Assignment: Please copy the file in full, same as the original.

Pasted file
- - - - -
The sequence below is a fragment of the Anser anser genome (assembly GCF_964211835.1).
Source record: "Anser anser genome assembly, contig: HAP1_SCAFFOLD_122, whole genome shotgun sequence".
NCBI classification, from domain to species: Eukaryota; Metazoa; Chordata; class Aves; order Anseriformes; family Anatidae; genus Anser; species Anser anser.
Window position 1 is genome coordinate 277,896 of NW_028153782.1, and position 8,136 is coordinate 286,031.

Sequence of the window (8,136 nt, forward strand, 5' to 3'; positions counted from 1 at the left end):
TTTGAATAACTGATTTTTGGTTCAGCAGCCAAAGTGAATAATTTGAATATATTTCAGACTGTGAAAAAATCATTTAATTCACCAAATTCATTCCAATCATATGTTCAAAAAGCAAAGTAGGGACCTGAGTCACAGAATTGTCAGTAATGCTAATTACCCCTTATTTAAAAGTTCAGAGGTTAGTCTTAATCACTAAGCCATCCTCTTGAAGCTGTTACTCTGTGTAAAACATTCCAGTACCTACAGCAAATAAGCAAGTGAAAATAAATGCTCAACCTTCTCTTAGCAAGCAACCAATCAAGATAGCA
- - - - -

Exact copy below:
The sequence below is a fragment of the Anser anser genome (assembly GCF_964211835.1).
Source record: "Anser anser genome assembly, contig: HAP1_SCAFFOLD_122, whole genome shotgun sequence".
NCBI classification, from domain to species: Eukaryota; Metazoa; Chordata; class Aves; order Anseriformes; family Anatidae; genus Anser; species Anser anser.
Window position 1 is genome coordinate 277,896 of NW_028153782.1, and position 8,136 is coordinate 286,031.

Sequence of the window (8,136 nt, forward strand, 5' to 3'; positions counted from 1 at the left end):
TTTGAATAACTGATTTTTGGTTCAGCAGCCAAAGTGAATAATTTGAATATATTTCAGACTGTGAAAAAATCATTTAATTCACCAAATTCATTCCAATCATATGTTCAAAAAGCAAAGTAGGGACCTGAGTCACAGAATTGTCAGTAATGCTAATTACCCCTTATTTAAAAGTTCAGAGGTTAGTCTTAATCACTAAGCCATCCTCTTGAAGCTGTTACTCTGTGTAAAACATTCCAGTACCTACAGCAAATAAGCAAGTGAAAATAAATGCTCAACCTTCTCTTAGCAAGCAACCAATCAAGATAGCA